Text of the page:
New Portfolio Activity
We generally like the distribution business, particularly when it is a many-to-many market structure. The two “many’s” are suppliers and customers. When there are many suppliers and many customers, neither one has significant negotiation power, and there is a natural role for a distributor that can aggregate the supply of suppliers and the demand of customers all in one place. Some of the best businesses of the last 20 years have been distributors. Companies like Home Depot and Lowe’s in home improvement, Pool Corp in pool supplies, Watsco in HVAC distribution, and SiteOne in Landscape Supply are just a couple of examples of strong distributors in their respective niches. The challenge with all of these businesses is everyone already appreciates the strengths of their businesses, as reflected in their valuations. Many trade for over 30x FCF, while FERG trades at 23x.
I believe Ferguson deserves to be among that list of distributors in at least some of its focus areas shown below. They have significant market power within many of the segments in which they compete, with >20% market share in several segments, and opportunity to grow in others. There will be opportunity for them to consolidate even more in the U.S. market in the future. Ferguson provides products from over 39,000 suppliers each year, satisfying one of the criteria of a many-to-many distributor. Ferguson usually sells to the contractor customer, and Ferguson states that contractors tend to work within 20 miles of their home base. There are tens of thousands of contractors around the U.S. who visit Ferguson, so we believe Ferguson meets the criteria for being included on the list above, qualitatively.
Quantitatively, FERG’s returns on net tangible assets are competitive with this rarefied group of companies. There is no reason why they should trade at a discount to the rest of this group of great businesses.
The final piece to the puzzle for us is their balance sheet, which is in great shape. They have approximately zero net debt and have been actively buying back shares since beginning trading on U.S. markets. We believe starting from about 20x FCF, growing revenues at 6-7% annually (4% organic and 2-3% via acquisition) growing FCF’s at low-teens rates and returning excess capital via dividends and/or buybacks, we can earn mid-teens returns over time.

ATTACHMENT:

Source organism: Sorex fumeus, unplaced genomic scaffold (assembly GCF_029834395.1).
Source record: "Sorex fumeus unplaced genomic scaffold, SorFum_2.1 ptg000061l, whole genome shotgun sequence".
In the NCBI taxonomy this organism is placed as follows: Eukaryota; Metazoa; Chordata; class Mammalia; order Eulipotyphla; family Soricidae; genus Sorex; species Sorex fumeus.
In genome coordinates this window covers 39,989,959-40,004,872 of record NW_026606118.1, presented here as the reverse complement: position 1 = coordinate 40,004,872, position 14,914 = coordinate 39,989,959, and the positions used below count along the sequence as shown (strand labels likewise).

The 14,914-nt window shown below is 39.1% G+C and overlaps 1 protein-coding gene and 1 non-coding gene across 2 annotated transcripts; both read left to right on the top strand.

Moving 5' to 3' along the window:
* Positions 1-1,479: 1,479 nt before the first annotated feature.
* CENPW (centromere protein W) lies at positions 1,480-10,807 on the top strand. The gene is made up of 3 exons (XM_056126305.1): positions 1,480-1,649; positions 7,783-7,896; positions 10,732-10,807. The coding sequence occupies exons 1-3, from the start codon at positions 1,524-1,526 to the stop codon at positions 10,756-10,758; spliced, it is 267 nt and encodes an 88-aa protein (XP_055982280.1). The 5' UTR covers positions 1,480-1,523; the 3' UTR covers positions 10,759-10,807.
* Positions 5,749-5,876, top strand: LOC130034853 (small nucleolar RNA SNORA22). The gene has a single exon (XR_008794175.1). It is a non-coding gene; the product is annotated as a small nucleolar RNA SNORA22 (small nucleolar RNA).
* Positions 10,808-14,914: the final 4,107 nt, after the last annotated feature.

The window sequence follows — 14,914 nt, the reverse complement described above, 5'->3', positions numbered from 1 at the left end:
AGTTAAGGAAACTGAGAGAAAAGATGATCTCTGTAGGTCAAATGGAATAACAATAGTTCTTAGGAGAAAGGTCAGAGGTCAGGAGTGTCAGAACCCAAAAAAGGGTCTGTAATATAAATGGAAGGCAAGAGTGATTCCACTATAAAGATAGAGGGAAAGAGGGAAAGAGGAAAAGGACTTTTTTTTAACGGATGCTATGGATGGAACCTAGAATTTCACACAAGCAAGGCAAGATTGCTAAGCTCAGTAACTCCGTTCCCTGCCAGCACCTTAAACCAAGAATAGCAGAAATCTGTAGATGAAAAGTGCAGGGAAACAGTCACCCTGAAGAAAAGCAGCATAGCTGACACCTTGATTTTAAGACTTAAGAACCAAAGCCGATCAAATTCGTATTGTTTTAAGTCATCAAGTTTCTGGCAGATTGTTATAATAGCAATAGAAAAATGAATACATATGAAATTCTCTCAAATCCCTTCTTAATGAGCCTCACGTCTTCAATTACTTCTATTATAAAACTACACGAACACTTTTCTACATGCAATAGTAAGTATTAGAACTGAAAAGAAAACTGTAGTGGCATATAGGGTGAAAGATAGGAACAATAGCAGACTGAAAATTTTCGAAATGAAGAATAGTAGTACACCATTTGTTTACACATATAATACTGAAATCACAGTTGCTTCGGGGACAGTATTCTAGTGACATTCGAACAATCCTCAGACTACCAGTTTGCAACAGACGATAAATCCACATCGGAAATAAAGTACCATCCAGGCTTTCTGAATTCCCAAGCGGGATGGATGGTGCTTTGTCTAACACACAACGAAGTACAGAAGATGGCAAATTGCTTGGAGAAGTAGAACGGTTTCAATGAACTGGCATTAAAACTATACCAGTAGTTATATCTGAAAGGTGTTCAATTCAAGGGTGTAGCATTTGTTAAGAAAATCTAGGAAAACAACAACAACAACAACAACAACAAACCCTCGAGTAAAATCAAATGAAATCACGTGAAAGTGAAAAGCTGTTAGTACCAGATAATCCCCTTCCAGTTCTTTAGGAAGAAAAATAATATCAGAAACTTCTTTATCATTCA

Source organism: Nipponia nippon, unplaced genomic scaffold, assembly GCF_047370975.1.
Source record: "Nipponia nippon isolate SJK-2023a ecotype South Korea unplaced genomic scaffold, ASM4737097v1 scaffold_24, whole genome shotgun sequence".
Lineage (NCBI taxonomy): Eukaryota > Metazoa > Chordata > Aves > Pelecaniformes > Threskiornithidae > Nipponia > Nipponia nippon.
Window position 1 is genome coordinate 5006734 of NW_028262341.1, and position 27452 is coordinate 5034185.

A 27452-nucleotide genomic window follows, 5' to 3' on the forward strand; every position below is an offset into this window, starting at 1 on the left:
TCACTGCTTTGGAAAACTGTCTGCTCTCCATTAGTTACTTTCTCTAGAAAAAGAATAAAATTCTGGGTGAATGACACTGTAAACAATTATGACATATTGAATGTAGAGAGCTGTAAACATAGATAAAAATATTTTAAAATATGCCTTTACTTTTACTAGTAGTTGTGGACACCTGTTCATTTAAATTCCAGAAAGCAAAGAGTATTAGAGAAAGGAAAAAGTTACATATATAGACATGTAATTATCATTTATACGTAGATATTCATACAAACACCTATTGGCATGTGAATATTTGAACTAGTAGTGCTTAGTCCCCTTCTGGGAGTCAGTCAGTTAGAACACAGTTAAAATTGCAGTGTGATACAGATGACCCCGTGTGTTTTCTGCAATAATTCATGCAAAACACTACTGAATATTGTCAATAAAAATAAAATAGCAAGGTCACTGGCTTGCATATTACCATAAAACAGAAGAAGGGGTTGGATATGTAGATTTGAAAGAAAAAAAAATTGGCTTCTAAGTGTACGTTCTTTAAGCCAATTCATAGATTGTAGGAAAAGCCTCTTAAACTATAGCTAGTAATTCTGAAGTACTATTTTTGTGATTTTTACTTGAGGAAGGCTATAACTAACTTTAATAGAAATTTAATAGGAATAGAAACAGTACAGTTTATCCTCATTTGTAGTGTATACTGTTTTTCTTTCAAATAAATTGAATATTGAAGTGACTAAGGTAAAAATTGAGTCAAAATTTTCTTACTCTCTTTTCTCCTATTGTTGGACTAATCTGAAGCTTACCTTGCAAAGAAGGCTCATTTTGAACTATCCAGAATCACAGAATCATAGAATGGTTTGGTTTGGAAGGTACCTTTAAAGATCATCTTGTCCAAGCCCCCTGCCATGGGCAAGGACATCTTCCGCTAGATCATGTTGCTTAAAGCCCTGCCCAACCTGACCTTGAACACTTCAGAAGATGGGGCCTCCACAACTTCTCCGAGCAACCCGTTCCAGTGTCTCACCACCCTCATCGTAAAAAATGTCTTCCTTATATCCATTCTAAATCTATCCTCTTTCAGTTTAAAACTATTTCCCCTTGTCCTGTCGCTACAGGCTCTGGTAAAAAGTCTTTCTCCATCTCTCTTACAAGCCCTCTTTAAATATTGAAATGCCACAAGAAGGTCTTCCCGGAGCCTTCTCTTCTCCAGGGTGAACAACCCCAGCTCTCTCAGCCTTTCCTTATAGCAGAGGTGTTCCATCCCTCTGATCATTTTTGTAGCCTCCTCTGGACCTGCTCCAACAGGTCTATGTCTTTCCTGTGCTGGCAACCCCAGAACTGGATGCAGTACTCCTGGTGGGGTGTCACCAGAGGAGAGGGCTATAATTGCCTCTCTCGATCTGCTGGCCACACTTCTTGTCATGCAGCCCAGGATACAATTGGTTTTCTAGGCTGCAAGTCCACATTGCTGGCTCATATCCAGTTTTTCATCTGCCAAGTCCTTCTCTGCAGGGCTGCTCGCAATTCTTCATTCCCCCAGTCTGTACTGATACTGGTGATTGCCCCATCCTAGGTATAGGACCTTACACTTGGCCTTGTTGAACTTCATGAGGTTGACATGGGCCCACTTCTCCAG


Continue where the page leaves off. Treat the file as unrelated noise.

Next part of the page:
Amazon.com / Microsoft
I purchased shares of both Amazon and Microsoft during the quarter. I have no particularly controversial view on either of these, but these are two of the best businesses in the world and will likely be for many years. Both are involved in the cloud computing business, which continues to grow quickly. Amazon can grow revenues and profits at 15% and 20% for several years and when using normalized margins on their businesses, the stock is very cheap. They have large opportunities in their retail, AWS, Prime Video, and shipping businesses. All of these industries are very exciting on their own. Each of these businesses could be massive on their own. We wish we had been involved at least $2,000 ago in the share price, but better late than never. Microsoft for its part can grow revenues at 10%+ and cash flows at 13-15% per year for a long time. Their core Office 365 product suite plus their cloud computing business, Azure, will drive growth for years. While I like an obscure stock idea as much as the next investor, there are no points for degree of difficulty in investing. These are two of the most high-quality businesses in the history of the world, and they are priced reasonably.
Arlo Technologies / Vizio Holdings
I grouped these two ideas together because they are both businesses in transition that appear to be low margin but are just razor-razor blade business models in the early phase of their rollouts. Margins will inflect higher for both businesses as their higher-margin segments continue to grow.
Let’s look at Vizio first. Vizio’s first business was as a low-end TV manufacturer. Over time, their TV’s have gotten incrementally better. What really attracted me is their Smart TV business. Roku really is the premier Smart TV provider, even though they don’t produce TV’s. Their remotes are well-known by this point by most people who have “cut the cord” on their cable subscriptions.